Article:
Remembering Atwood’s

The passing of Jack Atwood has revived memories of Atwood’s Department Store, which from the 1930s to the 1980s sold general merchandise in downtown Upland, at the northwest corner of Second Avenue and Ninth Street.

The building later burned in a fire and was demolished. The lot sat empty for a decade until a very nice two-story retail and commercial structure plugged the gap a couple of years ago.

At this point, that’s about all I know, although I’m hoping to write something in my column soon about the store. What can any of you tell us about Atwood’s — the store and the family?

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A pre-Thanksgiving feast

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Before the Ray Davies concert in L.A. last week, I had dinner at Clifton’s Cafeteria a couple of blocks up Broadway from the Orpheum. My meal was kind of Thanksgiving-y: hand-carved turkey, stuffing, cornbread, a tossed salad, spinach and a slice of strawberry-filled cake.

If I’d known I was going to publish this photo on the holiday, I might’ve gotten the pumpkin pie.

(Also, if I had it to do over again, I’d have not taken either the cornbread or the salad — too much food. But once you take a plate at a cafeteria, you’re committed.)

Happy Thanksgiving, and whatever you eat today, may it be at least as good as the food above.

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A quiet week

For Thanksgiving week, we’re going dark here on the blog, other than a special post Thursday for Thanksgiving Day. I’m taking a few days off (paid, this time) to relax and work on some projects at home.

Columns will continue appearing, however; I was able to write a few ahead last week to clear out a backlog of items.

Enjoy the week, poke around on the blog for past entries if you like, and we’ll see you next week.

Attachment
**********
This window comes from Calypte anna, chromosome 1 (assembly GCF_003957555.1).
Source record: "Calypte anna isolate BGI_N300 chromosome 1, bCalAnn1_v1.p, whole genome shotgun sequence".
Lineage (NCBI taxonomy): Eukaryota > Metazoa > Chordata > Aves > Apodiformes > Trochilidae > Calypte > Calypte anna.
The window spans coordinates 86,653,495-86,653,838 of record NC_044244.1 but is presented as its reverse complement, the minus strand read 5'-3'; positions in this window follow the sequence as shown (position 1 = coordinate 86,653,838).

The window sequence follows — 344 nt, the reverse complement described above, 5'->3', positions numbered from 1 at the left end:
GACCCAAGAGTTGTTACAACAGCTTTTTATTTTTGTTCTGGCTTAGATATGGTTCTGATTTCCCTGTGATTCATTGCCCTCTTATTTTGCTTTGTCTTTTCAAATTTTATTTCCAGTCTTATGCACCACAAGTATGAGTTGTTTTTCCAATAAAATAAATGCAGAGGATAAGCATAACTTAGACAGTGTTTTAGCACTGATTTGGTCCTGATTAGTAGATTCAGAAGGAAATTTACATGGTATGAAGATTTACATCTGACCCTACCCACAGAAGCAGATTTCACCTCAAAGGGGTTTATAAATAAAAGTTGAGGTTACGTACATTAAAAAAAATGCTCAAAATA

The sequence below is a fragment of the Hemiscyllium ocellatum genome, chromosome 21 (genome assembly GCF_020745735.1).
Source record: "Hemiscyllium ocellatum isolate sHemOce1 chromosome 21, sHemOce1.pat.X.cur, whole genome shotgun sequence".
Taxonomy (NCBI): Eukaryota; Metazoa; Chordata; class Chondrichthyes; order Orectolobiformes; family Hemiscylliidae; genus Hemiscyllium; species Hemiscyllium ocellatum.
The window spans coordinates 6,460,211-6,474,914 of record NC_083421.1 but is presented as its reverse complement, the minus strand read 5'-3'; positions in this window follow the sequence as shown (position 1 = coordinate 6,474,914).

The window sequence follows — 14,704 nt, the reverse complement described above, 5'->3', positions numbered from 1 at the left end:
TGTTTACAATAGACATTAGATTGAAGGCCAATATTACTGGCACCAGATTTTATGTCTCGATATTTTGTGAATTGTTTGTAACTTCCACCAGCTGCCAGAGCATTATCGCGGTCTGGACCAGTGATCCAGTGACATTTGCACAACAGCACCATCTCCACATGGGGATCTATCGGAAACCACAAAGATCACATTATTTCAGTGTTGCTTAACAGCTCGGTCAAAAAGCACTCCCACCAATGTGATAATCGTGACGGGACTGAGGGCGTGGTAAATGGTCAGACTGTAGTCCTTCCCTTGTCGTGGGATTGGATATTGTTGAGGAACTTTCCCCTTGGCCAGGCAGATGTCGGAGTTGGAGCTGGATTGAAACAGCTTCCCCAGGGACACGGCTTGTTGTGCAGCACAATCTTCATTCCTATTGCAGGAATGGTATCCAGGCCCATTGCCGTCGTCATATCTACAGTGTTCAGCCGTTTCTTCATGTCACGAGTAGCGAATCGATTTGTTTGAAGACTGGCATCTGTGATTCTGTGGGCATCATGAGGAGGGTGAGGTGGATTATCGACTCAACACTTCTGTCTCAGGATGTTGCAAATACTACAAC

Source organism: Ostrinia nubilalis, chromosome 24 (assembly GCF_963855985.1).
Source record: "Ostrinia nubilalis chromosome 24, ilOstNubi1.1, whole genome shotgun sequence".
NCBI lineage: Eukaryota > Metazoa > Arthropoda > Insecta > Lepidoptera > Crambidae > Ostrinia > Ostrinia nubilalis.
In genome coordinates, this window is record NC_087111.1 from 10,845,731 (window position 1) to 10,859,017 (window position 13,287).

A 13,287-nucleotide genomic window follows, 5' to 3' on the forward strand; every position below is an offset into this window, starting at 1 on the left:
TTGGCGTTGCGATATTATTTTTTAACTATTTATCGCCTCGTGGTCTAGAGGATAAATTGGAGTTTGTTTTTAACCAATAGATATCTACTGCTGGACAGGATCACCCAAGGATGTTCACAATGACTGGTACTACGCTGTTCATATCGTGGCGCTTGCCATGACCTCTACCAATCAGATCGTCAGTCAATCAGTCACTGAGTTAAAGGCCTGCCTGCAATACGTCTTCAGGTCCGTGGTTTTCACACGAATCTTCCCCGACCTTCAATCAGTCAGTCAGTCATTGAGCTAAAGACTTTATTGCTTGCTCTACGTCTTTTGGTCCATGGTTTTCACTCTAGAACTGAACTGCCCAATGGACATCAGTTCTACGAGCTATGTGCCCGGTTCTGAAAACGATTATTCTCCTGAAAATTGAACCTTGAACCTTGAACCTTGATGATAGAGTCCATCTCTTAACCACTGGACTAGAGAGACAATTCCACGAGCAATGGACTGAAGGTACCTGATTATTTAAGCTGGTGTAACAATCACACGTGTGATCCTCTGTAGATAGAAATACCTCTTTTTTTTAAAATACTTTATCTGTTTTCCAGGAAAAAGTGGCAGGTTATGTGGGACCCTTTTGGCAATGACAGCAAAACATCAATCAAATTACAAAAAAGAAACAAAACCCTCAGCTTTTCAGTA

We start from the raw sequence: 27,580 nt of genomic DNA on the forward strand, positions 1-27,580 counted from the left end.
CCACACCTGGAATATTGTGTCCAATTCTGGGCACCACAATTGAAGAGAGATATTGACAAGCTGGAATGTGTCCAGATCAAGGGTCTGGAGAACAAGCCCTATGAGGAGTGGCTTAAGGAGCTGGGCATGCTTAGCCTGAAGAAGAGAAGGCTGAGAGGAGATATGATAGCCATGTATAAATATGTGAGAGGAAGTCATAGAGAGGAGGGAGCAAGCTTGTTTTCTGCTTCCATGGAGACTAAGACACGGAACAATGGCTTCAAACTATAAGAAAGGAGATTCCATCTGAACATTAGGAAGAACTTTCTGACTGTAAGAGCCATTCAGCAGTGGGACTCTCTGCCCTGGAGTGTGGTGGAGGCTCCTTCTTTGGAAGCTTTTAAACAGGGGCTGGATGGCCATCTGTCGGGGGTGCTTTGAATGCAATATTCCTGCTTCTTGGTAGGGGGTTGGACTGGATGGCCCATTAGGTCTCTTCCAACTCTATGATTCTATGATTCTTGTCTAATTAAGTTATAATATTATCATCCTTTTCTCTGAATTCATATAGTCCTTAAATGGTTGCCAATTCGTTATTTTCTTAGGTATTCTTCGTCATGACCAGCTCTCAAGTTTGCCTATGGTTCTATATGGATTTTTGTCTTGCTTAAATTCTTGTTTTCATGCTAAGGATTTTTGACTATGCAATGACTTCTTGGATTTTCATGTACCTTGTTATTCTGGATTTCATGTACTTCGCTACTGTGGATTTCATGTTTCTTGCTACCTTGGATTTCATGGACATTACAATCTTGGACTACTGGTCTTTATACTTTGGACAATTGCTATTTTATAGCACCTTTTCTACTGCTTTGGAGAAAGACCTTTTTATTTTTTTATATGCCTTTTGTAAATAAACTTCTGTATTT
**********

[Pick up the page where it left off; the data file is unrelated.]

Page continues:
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Bumstead’s Bicycles turns 100

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Today’s column is about Bumstead’s Bicycles, the Ontario bike shop with the funny name and the distinguished pedigree. Founded in 1909, the store is the city’s second-oldest business, after Graber Olive House.

Bumstead’s is celebrating its centennial on Saturday with a 10 a.m. to evening party at the shop, 1038 W. 4th St. (at Mountain), and with a sale Dec. 4 to 6.

They’d like old-time customers to stop by to say hello and reminisce. In the meantime, or if you can’t make it Saturday, how about reminiscing right here on my blog? Click “comments” to share your memories of the shop.

The photo at left shows fourth-generation owner Lloyd Bumstead in his shop on Wednesday. He took the business over in 1986 at age 23.

Below is a view of the 420 N. Lemon Ave. location circa 1960 when Bumstead’s sold sporting goods as well as bicycles. The store was on Lemon from 1960 to 1986 before its move to 4th Street.

Happy 100th, Bumstead’s!

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Restaurant of the Week: McConnell Hall, Pitzer College

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Photo above by Stephanie Guerra

McConnell Hall, Pitzer College, East 9th St. (at Mills), Claremont

The best dining bargain in the Inland Valley may be the Claremont Colleges dining halls. Sure, they’re for students and faculty, but the general public is allowed in. They have breakfast, lunch and dinner on weekdays, brunch and dinner on weekends. It’s buffet style, all you can eat, and the cost is a mere $7, beverage and tax included. (You might be able to bluff your way in for the $6 student-faculty fee.)

Regulars can tell you the idiosyncracies of each college dining hall. I’ve had lunch at most of them and have yet to be disappointed. The offerings change daily. Here’s a link to the Pitzer site; note the limited hours.

At Pitzer one recent day, they had a couple of soups, salad and dessert bars, stations for hot or cold sandwiches, chicken teriyaki breast, a gourmet pizza (with pear as the topping) and a pasta. There was fresh fruit, breakfast cereal dispensers, frozen yogurt and undoubtedly more that I’ve forgotten.

The made-to-order chicken sandwich, pictured above, had Swiss, mushrooms, grilled onions, lettuce and tomato. Good stuff, as was the pizza and the soup. As you can see in the second photo, there was no shortage of cookies, brownies, pastries and other sweets for an indecisive blogger to choose from.